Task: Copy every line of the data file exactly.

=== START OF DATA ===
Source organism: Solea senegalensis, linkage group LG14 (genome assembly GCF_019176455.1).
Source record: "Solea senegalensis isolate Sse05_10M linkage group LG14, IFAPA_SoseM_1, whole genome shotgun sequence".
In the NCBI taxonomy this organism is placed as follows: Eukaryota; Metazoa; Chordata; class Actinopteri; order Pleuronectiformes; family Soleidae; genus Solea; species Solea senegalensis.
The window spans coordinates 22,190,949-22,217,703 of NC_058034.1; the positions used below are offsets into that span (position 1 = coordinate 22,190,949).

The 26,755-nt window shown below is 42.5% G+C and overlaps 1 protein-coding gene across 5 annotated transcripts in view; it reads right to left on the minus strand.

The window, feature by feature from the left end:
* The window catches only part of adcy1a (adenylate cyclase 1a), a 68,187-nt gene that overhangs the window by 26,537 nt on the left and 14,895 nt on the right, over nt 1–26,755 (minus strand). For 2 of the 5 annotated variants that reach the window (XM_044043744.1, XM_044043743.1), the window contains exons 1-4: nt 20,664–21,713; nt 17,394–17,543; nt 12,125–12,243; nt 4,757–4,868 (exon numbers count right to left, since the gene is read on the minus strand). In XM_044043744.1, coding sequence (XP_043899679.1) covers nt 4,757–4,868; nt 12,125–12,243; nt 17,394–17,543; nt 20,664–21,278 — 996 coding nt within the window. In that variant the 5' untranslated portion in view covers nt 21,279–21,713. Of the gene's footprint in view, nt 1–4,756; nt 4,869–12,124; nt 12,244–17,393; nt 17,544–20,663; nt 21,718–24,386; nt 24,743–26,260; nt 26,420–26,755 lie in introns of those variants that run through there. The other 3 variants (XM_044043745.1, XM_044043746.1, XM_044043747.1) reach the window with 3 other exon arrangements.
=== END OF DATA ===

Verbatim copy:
Source organism: Solea senegalensis, linkage group LG14 (genome assembly GCF_019176455.1).
Source record: "Solea senegalensis isolate Sse05_10M linkage group LG14, IFAPA_SoseM_1, whole genome shotgun sequence".
In the NCBI taxonomy this organism is placed as follows: Eukaryota; Metazoa; Chordata; class Actinopteri; order Pleuronectiformes; family Soleidae; genus Solea; species Solea senegalensis.
The window spans coordinates 22,190,949-22,217,703 of NC_058034.1; the positions used below are offsets into that span (position 1 = coordinate 22,190,949).

The 26,755-nt window shown below is 42.5% G+C and overlaps 1 protein-coding gene across 5 annotated transcripts in view; it reads right to left on the minus strand.

The window, feature by feature from the left end:
* The window catches only part of adcy1a (adenylate cyclase 1a), a 68,187-nt gene that overhangs the window by 26,537 nt on the left and 14,895 nt on the right, over nt 1–26,755 (minus strand). For 2 of the 5 annotated variants that reach the window (XM_044043744.1, XM_044043743.1), the window contains exons 1-4: nt 20,664–21,713; nt 17,394–17,543; nt 12,125–12,243; nt 4,757–4,868 (exon numbers count right to left, since the gene is read on the minus strand). In XM_044043744.1, coding sequence (XP_043899679.1) covers nt 4,757–4,868; nt 12,125–12,243; nt 17,394–17,543; nt 20,664–21,278 — 996 coding nt within the window. In that variant the 5' untranslated portion in view covers nt 21,279–21,713. Of the gene's footprint in view, nt 1–4,756; nt 4,869–12,124; nt 12,244–17,393; nt 17,544–20,663; nt 21,718–24,386; nt 24,743–26,260; nt 26,420–26,755 lie in introns of those variants that run through there. The other 3 variants (XM_044043745.1, XM_044043746.1, XM_044043747.1) reach the window with 3 other exon arrangements.